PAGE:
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Literature: The History of Tom Jones, A Foundling
The History of Tom Jones, A Foundling
, also known as simply Tom Jones
, is a classic picaresque
novel by Henry Fielding, telling the adventures of the title protagonist
, a deeply honorable Handsome Lech
. It is full of social parody
both subtle and ham-handed. It has been adapted as a film (1963), a TV series (1997), and in opera form.
The 1963 film, titled simply Tom Jones
, starred Albert Finney
as Tom. It won four Oscars
, including Best Picture, Best Director for Tony Richardson, and Best Adapted Screenplay. Three
of the actresses in the film got Best Supporting Actress nominations, but none of them won.
Not to be confused with Tom Jones
the singer—in fact, Tom Jones the singer took his stage name from the film.
The History of Tom Jones, A Foundling contains examples of:
- Adaptation Distillation: Both the 1960s film and the 1990s miniseries are very faithful to the spirit of the novel and to its content to a fairly large extent (more so in the latter). The latter arguably improves on the book in its presentation of Sophia and its decision to pair Partridge and Mrs. Honour.
- Abhorrent Admirer: Blifil and Lord Fellamar for Sophia, Lady Bellaston for Tom.
- Better Than a Bare Bulb: Fielding loves to comment on the tropes he is using.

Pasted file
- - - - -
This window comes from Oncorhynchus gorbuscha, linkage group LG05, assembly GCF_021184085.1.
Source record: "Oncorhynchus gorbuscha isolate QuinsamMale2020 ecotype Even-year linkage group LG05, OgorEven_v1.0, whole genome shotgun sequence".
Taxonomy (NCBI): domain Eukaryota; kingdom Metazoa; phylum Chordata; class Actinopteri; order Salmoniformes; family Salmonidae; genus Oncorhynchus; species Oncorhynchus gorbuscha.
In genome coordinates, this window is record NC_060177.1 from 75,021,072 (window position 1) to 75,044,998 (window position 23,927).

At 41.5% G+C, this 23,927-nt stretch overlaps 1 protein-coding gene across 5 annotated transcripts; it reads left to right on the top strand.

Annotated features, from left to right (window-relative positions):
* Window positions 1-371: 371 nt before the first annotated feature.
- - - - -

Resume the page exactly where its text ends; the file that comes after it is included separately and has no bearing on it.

- Boisterous Bruiser: Squire Western is a classic example, and played by BRIAN BLESSED no less in the 1990s series.
- Bowdlerization: The 1997 miniseries lost some very explicit sex when it was aired in the United States.
- Chick Magnet / Chivalrous Pervert / Handsome Lech: Ladies really love Tom Jones, and he usually returns the favors and, being a naturally kind-hearted fella, genuinely cares about them. At different times, he shows traits of all three tropes.
- Have a Gay Old Time: Hoo boy.... The amount of time spent touching, caressing, kissing, and talking about Sophie's muff.
- Heroic Bastard: Tom himself
- Hollywood Atheist: Inverted with Square who basically chooses atheism as an excuse for wrongdoing (because, you know, atheists are immoral) and admittedly, he reforms at the end with a death bed conversion. On the other hand, he's still always more likable than the Holier Than Thou Thwackum and it's clear that he could have been a perfectly good person following his atheistic philosophy.
- Hot-Blooded: Western.
- Incest Is Relative: Tom Jones, you need to be more careful about whom you sleep with...
- A Man Is Not a Virgin: Except Blifil. As another example of his hypocritical virtue.
- Meaningful Name: Oh, where to begin...
- Sophie = Wisdom (our hero is on a quest to...dare I say...acquire Sophie???)
- Mr. Square = Very severe and sharp edged.
- Squire Western = Is a pig (yes, this was intentional)
- Squire Allworthy = Is the kindest, nicest, and actively most-good character in the story.
- Mr. Thwackum = Need I spell it out?
- Really Gets Around: Most of the ladies in the novel are not averse to promiscuity.